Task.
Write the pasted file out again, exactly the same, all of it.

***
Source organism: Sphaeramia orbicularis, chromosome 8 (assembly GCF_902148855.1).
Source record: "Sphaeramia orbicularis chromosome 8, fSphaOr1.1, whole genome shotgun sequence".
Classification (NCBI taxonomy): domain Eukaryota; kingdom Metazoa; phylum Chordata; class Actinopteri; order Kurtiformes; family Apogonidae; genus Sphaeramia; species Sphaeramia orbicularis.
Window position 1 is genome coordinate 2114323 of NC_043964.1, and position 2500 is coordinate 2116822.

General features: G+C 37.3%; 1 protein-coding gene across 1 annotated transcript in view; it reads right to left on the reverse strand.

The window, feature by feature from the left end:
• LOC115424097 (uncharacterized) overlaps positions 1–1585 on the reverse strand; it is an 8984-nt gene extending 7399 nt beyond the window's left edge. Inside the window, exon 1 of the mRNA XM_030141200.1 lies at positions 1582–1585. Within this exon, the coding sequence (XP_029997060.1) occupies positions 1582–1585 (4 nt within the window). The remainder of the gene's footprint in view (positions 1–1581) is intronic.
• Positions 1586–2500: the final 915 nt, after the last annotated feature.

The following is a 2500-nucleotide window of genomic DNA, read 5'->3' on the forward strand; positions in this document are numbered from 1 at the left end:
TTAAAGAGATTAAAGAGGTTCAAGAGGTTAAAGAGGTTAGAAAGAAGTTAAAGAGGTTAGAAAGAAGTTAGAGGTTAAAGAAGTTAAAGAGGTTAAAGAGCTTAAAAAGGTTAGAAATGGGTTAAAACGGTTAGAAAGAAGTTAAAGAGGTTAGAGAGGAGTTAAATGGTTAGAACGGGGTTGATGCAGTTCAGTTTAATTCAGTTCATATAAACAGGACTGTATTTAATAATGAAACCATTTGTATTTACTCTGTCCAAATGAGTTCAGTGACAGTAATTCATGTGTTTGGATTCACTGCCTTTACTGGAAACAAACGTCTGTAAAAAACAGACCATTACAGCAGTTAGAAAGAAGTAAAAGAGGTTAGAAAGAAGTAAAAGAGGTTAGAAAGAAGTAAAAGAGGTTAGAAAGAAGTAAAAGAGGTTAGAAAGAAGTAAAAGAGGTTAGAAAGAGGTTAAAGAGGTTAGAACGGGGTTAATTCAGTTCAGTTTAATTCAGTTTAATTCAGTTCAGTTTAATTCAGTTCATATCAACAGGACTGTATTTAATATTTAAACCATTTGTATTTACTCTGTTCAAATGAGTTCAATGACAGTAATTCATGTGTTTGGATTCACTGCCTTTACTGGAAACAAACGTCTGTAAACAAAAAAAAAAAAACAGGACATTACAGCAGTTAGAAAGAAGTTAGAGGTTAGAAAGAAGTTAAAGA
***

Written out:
Source organism: Sphaeramia orbicularis, chromosome 8 (assembly GCF_902148855.1).
Source record: "Sphaeramia orbicularis chromosome 8, fSphaOr1.1, whole genome shotgun sequence".
Classification (NCBI taxonomy): domain Eukaryota; kingdom Metazoa; phylum Chordata; class Actinopteri; order Kurtiformes; family Apogonidae; genus Sphaeramia; species Sphaeramia orbicularis.
Window position 1 is genome coordinate 2114323 of NC_043964.1, and position 2500 is coordinate 2116822.

General features: G+C 37.3%; 1 protein-coding gene across 1 annotated transcript in view; it reads right to left on the reverse strand.

The window, feature by feature from the left end:
• LOC115424097 (uncharacterized) overlaps positions 1–1585 on the reverse strand; it is an 8984-nt gene extending 7399 nt beyond the window's left edge. Inside the window, exon 1 of the mRNA XM_030141200.1 lies at positions 1582–1585. Within this exon, the coding sequence (XP_029997060.1) occupies positions 1582–1585 (4 nt within the window). The remainder of the gene's footprint in view (positions 1–1581) is intronic.
• Positions 1586–2500: the final 915 nt, after the last annotated feature.

The following is a 2500-nucleotide window of genomic DNA, read 5'->3' on the forward strand; positions in this document are numbered from 1 at the left end:
TTAAAGAGATTAAAGAGGTTCAAGAGGTTAAAGAGGTTAGAAAGAAGTTAAAGAGGTTAGAAAGAAGTTAGAGGTTAAAGAAGTTAAAGAGGTTAAAGAGCTTAAAAAGGTTAGAAATGGGTTAAAACGGTTAGAAAGAAGTTAAAGAGGTTAGAGAGGAGTTAAATGGTTAGAACGGGGTTGATGCAGTTCAGTTTAATTCAGTTCATATAAACAGGACTGTATTTAATAATGAAACCATTTGTATTTACTCTGTCCAAATGAGTTCAGTGACAGTAATTCATGTGTTTGGATTCACTGCCTTTACTGGAAACAAACGTCTGTAAAAAACAGACCATTACAGCAGTTAGAAAGAAGTAAAAGAGGTTAGAAAGAAGTAAAAGAGGTTAGAAAGAAGTAAAAGAGGTTAGAAAGAAGTAAAAGAGGTTAGAAAGAAGTAAAAGAGGTTAGAAAGAGGTTAAAGAGGTTAGAACGGGGTTAATTCAGTTCAGTTTAATTCAGTTTAATTCAGTTCAGTTTAATTCAGTTCATATCAACAGGACTGTATTTAATATTTAAACCATTTGTATTTACTCTGTTCAAATGAGTTCAATGACAGTAATTCATGTGTTTGGATTCACTGCCTTTACTGGAAACAAACGTCTGTAAACAAAAAAAAAAAAACAGGACATTACAGCAGTTAGAAAGAAGTTAGAGGTTAGAAAGAAGTTAAAGA